Effective communication with your manager is crucial for yourself, and your company, but it really starts with you. You must approach it and deliver it in a particular way in order to get the most out of each discussion. Follow these tips to ensure that you and your boss communicate as effectively as possible:

  • Schedule your meetings: First things first you need to find some time to figure out with your boss what is the most effective method of communication. They may prefer a monthly catch-up, or they may decide to implement an open door policy. Either way, working out when and what is best for both of you is really crucial, and it will provide structure to your communication.
  • Start at the bottom line: Once you have a set meeting schedule in place get straight to the point at these catch-ups. Start your story at the end, and work backwards if necessary. For example, as a marketer you may say, “We have 50 more leads, and this is why…” This helps to keep the conversation streamlined and focused , and you’ll both get much more out of the brief catch-up. In short, don’t beat around the bush.
  • Always use data if you can: Words can be interpreted in many different forms; data, however, speaks for itself. To ensure clear and concise communication always opt for data and let the numbers speak for themselves. Data is facts, and these facts will then spark communication and conversation. Aesthetically speaking, visuals always go down well. So if you can include visuals or images do so – the information will be much more pleasant to read.
  • Don’t shy away from problems: If problems arise at work don’t shy away from them; face them head on. Tell your boss when things aren’t going right, and communicate to them the solutions you have prepared. This will generate a faster, problem-solving conversation between you both and will nip the issue in the bud before it spirals into something much bigger.
  • Communicate what you’re thinking about the business: If you have particular concerns or success related stories about the business, inform your manager. A good manager would enjoy hearing how his employees feel about the organisation. Speaking to your manager about the company will help them to see things from someone else’ perspective. Feedback should be a two way process; it’s important to feed back up the chain about your own thoughts and feelings.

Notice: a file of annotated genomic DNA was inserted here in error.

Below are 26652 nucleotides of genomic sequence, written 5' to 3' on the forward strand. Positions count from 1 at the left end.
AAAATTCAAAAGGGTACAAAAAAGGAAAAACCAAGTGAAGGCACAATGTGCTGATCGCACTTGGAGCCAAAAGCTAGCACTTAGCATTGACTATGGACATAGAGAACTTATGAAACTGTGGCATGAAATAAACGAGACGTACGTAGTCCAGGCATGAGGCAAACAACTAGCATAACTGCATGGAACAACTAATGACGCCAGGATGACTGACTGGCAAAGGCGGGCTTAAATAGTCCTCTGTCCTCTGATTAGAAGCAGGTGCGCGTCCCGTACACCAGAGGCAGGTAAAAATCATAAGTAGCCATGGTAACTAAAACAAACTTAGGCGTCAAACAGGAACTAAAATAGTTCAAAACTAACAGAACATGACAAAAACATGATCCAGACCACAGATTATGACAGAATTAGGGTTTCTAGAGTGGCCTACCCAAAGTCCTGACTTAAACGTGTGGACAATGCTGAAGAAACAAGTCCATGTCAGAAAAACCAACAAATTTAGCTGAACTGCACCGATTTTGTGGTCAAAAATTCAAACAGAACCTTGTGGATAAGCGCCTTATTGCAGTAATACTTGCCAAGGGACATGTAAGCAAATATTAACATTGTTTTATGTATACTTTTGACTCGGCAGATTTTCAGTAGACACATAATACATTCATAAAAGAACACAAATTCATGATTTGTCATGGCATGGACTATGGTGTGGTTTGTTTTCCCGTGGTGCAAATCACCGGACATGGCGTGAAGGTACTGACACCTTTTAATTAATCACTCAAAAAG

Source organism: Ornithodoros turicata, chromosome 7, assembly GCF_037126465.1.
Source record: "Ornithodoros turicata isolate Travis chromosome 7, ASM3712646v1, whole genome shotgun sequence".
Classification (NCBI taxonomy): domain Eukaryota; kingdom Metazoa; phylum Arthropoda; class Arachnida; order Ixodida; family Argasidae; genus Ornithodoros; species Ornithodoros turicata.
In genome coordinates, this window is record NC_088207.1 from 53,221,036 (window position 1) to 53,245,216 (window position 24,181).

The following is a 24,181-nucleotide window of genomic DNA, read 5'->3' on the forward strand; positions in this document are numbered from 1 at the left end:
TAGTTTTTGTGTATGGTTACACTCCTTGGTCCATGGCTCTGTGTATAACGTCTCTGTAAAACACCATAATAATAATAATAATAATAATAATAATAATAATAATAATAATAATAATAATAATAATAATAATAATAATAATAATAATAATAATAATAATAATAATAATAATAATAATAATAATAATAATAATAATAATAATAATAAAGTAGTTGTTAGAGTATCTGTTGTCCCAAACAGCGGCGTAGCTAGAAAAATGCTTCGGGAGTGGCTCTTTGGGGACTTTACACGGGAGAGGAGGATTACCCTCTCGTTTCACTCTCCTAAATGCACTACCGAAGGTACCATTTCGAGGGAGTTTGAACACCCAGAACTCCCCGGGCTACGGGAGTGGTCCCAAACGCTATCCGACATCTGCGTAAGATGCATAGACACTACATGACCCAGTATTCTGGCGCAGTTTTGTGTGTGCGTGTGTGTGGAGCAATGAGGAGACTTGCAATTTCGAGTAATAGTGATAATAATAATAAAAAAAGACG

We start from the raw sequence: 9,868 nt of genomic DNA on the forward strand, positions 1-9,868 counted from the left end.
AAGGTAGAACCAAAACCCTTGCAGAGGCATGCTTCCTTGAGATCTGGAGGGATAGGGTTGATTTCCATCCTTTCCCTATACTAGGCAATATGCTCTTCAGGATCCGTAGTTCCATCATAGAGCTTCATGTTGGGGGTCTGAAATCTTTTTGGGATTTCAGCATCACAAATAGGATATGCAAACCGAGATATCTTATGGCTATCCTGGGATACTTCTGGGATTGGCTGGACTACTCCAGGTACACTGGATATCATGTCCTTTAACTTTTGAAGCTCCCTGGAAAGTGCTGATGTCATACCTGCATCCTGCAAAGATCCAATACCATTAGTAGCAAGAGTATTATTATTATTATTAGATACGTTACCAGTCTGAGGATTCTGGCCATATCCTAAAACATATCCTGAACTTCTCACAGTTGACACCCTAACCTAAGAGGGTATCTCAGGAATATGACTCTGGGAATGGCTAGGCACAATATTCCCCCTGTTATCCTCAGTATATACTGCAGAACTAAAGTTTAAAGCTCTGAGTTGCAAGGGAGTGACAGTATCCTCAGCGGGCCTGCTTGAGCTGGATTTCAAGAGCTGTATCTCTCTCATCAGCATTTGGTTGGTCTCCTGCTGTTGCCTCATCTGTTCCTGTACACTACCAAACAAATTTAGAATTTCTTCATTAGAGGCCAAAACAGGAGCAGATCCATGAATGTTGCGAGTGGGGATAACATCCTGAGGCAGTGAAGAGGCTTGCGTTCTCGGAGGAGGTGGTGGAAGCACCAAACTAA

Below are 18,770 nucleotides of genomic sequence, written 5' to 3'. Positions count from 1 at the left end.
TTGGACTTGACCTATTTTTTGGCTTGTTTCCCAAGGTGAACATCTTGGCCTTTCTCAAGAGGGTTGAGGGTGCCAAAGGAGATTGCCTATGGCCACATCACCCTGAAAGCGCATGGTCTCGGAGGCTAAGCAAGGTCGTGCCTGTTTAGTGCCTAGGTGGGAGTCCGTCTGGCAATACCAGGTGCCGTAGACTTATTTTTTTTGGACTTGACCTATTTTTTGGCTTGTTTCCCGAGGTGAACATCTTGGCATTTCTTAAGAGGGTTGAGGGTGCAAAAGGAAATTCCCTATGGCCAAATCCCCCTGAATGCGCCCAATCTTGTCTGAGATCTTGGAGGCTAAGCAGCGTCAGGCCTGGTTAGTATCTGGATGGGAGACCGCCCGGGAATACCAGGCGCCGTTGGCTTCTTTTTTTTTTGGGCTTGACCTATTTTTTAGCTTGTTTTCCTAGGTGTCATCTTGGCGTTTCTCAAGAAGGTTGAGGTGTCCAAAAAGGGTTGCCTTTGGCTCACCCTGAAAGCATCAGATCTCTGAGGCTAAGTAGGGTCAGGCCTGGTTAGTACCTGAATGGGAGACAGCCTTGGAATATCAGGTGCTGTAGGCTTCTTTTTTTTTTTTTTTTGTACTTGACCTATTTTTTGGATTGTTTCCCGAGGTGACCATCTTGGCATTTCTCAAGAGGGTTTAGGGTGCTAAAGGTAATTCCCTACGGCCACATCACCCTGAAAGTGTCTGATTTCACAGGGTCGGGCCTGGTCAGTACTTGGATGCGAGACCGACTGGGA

For managers

Good communication is essential for informing people at work what is happening and where the business is heading. Here are some quick tips on how to boost communication with your employees:

  • Schedule catch-ups into your monthly routine: Town Halls, or simple monthly meetings, are a great way for everyone to share what’s happening and ask questions. This helps keep everyone in the loop. Motivii has recently launched a ‘Meeting Mode’ which would be really useful for these meetings; it summarises everyone’s weekly reviews into one page which you can all discuss together.
  • Look to the future: Weekly meetings often focus on what’s happening week-on-week. However, what’s also important is having a plan around where you want to go as a team and a business. Everyone should know about the longer term plan and how they can contribute to its success.
  • Make internal knowledge and documents easily accessible: Especially important for newer employees, making internal documentation easily accessible is a great way of boosting communication and can even acts as a training programme for new staff. Sharing files via Google drive or making them accessible on your company intranet is a good start.
  • Have an ‘open door’ policy: An open door policy encourages open communication, feedback and discussion about any matter of importance to an employee. It also shows that you care about their feedback, and are willing to listen at any time. So, if you have the time, this is a great one to implement.
  • Personalise your communication: Send round a personally written email each week to each employee about important topics for the business, or things that you are concentrating on. This will help you to truly connect and engage with your direct reports, and will enable communication in your organisation to flourish. Also, when employees email you about something try to think of them as clients. How quickly would you like to respond to a client question? Within 24 hours? If so, have the same mentality for employee emails.